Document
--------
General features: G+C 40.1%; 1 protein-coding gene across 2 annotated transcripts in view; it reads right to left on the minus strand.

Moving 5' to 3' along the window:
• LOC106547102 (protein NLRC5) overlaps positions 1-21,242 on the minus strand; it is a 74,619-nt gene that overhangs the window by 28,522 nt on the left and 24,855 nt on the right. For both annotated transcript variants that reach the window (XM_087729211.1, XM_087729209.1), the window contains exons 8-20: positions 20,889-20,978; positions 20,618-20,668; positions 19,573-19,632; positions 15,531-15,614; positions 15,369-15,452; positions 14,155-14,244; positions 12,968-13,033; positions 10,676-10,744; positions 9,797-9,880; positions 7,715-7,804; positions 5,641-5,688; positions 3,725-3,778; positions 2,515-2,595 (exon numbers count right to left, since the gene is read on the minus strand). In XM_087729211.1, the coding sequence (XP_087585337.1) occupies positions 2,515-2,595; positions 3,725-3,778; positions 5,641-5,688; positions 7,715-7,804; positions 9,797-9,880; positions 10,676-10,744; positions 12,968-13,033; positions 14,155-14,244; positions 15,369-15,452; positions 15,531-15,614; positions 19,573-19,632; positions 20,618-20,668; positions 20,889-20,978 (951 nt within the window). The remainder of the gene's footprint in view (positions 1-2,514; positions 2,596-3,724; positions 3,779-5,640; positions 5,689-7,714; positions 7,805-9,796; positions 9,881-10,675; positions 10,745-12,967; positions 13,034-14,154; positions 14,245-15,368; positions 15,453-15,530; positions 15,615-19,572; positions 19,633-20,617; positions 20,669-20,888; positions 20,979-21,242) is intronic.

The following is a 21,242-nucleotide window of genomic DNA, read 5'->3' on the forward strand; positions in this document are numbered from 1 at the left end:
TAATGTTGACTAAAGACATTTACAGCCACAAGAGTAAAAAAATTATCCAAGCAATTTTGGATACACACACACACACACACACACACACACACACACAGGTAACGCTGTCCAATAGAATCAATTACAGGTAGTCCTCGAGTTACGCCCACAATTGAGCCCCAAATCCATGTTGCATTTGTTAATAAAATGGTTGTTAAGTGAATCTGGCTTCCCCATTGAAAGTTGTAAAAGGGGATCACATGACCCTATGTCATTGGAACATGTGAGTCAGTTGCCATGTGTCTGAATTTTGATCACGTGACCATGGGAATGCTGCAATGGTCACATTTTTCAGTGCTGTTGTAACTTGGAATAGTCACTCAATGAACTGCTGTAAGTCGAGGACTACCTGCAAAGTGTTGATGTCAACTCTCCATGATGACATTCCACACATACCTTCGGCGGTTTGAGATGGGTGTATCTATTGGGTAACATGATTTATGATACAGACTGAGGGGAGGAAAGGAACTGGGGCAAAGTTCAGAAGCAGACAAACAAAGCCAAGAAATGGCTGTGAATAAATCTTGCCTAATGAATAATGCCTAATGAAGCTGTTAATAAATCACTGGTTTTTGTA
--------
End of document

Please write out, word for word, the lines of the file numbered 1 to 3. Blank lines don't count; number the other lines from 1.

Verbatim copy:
General features: G+C 40.1%; 1 protein-coding gene across 2 annotated transcripts in view; it reads right to left on the minus strand.

Moving 5' to 3' along the window:
• LOC106547102 (protein NLRC5) overlaps positions 1-21,242 on the minus strand; it is a 74,619-nt gene that overhangs the window by 28,522 nt on the left and 24,855 nt on the right. For both annotated transcript variants that reach the window (XM_087729211.1, XM_087729209.1), the window contains exons 8-20: positions 20,889-20,978; positions 20,618-20,668; positions 19,573-19,632; positions 15,531-15,614; positions 15,369-15,452; positions 14,155-14,244; positions 12,968-13,033; positions 10,676-10,744; positions 9,797-9,880; positions 7,715-7,804; positions 5,641-5,688; positions 3,725-3,778; positions 2,515-2,595 (exon numbers count right to left, since the gene is read on the minus strand). In XM_087729211.1, the coding sequence (XP_087585337.1) occupies positions 2,515-2,595; positions 3,725-3,778; positions 5,641-5,688; positions 7,715-7,804; positions 9,797-9,880; positions 10,676-10,744; positions 12,968-13,033; positions 14,155-14,244; positions 15,369-15,452; positions 15,531-15,614; positions 19,573-19,632; positions 20,618-20,668; positions 20,889-20,978 (951 nt within the window). The remainder of the gene's footprint in view (positions 1-2,514; positions 2,596-3,724; positions 3,779-5,640; positions 5,689-7,714; positions 7,805-9,796; positions 9,881-10,675; positions 10,745-12,967; positions 13,034-14,154; positions 14,245-15,368; positions 15,453-15,530; positions 15,615-19,572; positions 19,633-20,617; positions 20,669-20,888; positions 20,979-21,242) is intronic.